I suppose the music scene in Sweden is a little smaller than other places, or destiny had these four in mind, but their paths seemed to cross over and over in the late 1960s as the two couples fell in love. In 1970, the four went on holiday to Cyprus. While singing together for fun on the beach, they wound up in an improvised live performance entertaining some United Nations troops stationed there.
Already armed with a record deal, their producer-manager was determined to break into the international market. Singing in other languages paid off for them in 1973. Other than charting hits across Europe, the foursome won the Eurovision Song Contest, one of the highest musical honors in all of Europe, in 1974. Their songs crossed the Atlantic with their records released here during that same period.
Their early songs were pop confections of the highest caliber: “Ring Ring,” “S.O.S.,” “Honey Honey,” “Waterloo,” and “I Do, I Do, I Do, I Do, I Do.” These songs also had a contemporized version of the Wall of Sound style that had been popular in the United States during the 1960s, along with tuneful melodies that seemed to burrow into one’s head after a single spin.
The hits continued: “Mamma Mia,” “Fernando,” “Take a Chance on Me,” “Money Money Money,” “Knowing Me Knowing You,” and the blockbuster “Dancing Queen,” among many others that charted in the top 40 around the world.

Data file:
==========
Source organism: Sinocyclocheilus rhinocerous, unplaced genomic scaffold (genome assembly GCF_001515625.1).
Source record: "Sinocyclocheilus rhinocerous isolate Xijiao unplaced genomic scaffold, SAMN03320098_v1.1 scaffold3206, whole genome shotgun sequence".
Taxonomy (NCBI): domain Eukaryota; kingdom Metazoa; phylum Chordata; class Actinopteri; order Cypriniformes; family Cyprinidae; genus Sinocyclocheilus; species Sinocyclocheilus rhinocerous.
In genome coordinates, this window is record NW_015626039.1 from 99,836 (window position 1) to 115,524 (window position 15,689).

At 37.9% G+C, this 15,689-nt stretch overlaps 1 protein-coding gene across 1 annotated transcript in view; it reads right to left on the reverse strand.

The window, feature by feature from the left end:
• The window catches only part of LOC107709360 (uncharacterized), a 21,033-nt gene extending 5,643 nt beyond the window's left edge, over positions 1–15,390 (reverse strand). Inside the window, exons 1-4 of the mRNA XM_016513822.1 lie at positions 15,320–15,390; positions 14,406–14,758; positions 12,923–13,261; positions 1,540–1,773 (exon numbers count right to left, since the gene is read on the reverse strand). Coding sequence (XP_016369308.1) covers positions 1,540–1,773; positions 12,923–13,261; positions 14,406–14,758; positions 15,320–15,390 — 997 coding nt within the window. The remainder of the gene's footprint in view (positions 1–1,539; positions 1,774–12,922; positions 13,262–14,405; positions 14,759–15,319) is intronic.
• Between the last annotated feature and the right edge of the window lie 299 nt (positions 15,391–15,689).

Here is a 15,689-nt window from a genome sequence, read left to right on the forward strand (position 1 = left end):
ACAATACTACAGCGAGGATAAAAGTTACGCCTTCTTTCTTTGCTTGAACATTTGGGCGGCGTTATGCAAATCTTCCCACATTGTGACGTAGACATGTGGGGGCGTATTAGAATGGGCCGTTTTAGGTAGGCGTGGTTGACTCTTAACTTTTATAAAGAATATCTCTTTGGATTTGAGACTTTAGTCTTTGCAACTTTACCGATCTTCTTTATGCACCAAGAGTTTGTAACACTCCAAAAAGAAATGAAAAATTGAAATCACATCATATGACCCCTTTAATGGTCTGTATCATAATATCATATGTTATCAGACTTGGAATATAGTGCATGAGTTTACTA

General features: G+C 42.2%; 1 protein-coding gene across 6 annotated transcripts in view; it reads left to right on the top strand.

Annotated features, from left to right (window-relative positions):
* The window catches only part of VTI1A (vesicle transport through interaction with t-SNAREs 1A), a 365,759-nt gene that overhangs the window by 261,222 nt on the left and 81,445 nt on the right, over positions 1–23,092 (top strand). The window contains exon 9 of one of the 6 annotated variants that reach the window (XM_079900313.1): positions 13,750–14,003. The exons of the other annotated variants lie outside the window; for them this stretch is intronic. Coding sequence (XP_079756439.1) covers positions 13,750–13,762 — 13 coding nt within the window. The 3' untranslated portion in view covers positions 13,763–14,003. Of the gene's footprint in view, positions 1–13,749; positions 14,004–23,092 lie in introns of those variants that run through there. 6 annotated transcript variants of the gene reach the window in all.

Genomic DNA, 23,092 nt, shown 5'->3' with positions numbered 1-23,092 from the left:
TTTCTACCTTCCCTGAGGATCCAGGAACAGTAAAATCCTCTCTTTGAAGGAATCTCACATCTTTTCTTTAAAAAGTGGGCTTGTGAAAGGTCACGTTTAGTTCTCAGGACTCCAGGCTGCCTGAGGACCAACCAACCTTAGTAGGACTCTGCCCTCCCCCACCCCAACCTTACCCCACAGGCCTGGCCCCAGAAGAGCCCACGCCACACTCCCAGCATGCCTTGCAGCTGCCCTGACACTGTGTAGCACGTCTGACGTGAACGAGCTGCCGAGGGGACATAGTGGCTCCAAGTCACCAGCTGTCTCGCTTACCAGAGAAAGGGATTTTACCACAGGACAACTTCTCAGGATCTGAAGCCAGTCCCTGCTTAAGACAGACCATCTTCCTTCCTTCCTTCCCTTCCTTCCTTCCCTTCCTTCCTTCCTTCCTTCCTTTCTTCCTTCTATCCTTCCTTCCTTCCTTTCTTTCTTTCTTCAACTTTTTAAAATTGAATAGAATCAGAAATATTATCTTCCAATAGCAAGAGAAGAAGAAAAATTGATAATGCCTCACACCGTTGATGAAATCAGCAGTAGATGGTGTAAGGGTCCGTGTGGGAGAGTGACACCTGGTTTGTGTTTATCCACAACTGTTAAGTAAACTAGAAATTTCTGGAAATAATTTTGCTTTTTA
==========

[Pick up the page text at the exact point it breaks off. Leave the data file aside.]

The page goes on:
After a decade at the top of their game, their music became a lot more serious in the early 1980s; audiences did not seem to buy these songs and albums the same way they had done before. Tastes change, styles change, but the darker material ABBA was releasing by then had its reasons: both couples, by that time, had divorced one another and the bitter vibe was present on the recordings. In 1982, they stopped recording, with a final performance on a TV show in 1986.
The group has said no to millions of dollars offered them to reunite. In the 35-plus years since their last public appearance, they have barely agreed to attend grand openings of MAMMA MIA as well as provide interviews, but that appears to be changing. The popularity of ABBA-related material has finally given these four a chance to reflect upon how important their music has been to so many. This spring, word emerged that there are new recordings from Benny, Frida, Bjorn, and Agnetha. And, there is a television special that will air on NBC in the United States that is sure to be one of the highest-rated programs of the year.
Interest remains high, and probably always will, for four people who gently approached the music industry with quality work, took over the international music scene for several years, then quietly departed and stayed out of sight for nearly 40 years. What is amazing is that the public never forgot them – a sign that these well-crafted pop songs will continue to last.
I am not sure I understand those costumes they used to wear, though.